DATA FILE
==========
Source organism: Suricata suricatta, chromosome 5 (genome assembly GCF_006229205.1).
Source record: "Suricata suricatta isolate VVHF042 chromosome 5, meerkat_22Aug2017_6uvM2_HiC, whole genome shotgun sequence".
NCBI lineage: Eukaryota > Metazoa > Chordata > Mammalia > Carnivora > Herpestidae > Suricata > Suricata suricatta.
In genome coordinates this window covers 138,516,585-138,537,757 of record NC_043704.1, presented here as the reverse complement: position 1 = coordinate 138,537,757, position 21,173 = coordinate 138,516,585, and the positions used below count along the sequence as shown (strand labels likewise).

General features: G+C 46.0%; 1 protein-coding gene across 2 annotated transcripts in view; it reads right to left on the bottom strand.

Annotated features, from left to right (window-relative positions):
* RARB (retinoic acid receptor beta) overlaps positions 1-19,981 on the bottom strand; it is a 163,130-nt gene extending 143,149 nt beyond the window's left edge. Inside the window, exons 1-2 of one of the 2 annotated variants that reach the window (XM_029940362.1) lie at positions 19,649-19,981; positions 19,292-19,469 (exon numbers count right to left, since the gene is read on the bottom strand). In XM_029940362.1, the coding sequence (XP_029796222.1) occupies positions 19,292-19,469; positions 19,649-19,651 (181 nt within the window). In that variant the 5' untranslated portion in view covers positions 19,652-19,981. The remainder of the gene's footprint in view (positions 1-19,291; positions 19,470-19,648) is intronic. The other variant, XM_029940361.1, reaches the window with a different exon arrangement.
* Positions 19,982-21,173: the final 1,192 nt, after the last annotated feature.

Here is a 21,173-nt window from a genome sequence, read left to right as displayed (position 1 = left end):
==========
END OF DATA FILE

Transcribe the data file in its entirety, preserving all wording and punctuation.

Source organism: Suricata suricatta, chromosome 5 (genome assembly GCF_006229205.1).
Source record: "Suricata suricatta isolate VVHF042 chromosome 5, meerkat_22Aug2017_6uvM2_HiC, whole genome shotgun sequence".
NCBI lineage: Eukaryota > Metazoa > Chordata > Mammalia > Carnivora > Herpestidae > Suricata > Suricata suricatta.
In genome coordinates this window covers 138,516,585-138,537,757 of record NC_043704.1, presented here as the reverse complement: position 1 = coordinate 138,537,757, position 21,173 = coordinate 138,516,585, and the positions used below count along the sequence as shown (strand labels likewise).

General features: G+C 46.0%; 1 protein-coding gene across 2 annotated transcripts in view; it reads right to left on the bottom strand.

Annotated features, from left to right (window-relative positions):
* RARB (retinoic acid receptor beta) overlaps positions 1-19,981 on the bottom strand; it is a 163,130-nt gene extending 143,149 nt beyond the window's left edge. Inside the window, exons 1-2 of one of the 2 annotated variants that reach the window (XM_029940362.1) lie at positions 19,649-19,981; positions 19,292-19,469 (exon numbers count right to left, since the gene is read on the bottom strand). In XM_029940362.1, the coding sequence (XP_029796222.1) occupies positions 19,292-19,469; positions 19,649-19,651 (181 nt within the window). In that variant the 5' untranslated portion in view covers positions 19,652-19,981. The remainder of the gene's footprint in view (positions 1-19,291; positions 19,470-19,648) is intronic. The other variant, XM_029940361.1, reaches the window with a different exon arrangement.
* Positions 19,982-21,173: the final 1,192 nt, after the last annotated feature.

Here is a 21,173-nt window from a genome sequence, read left to right as displayed (position 1 = left end):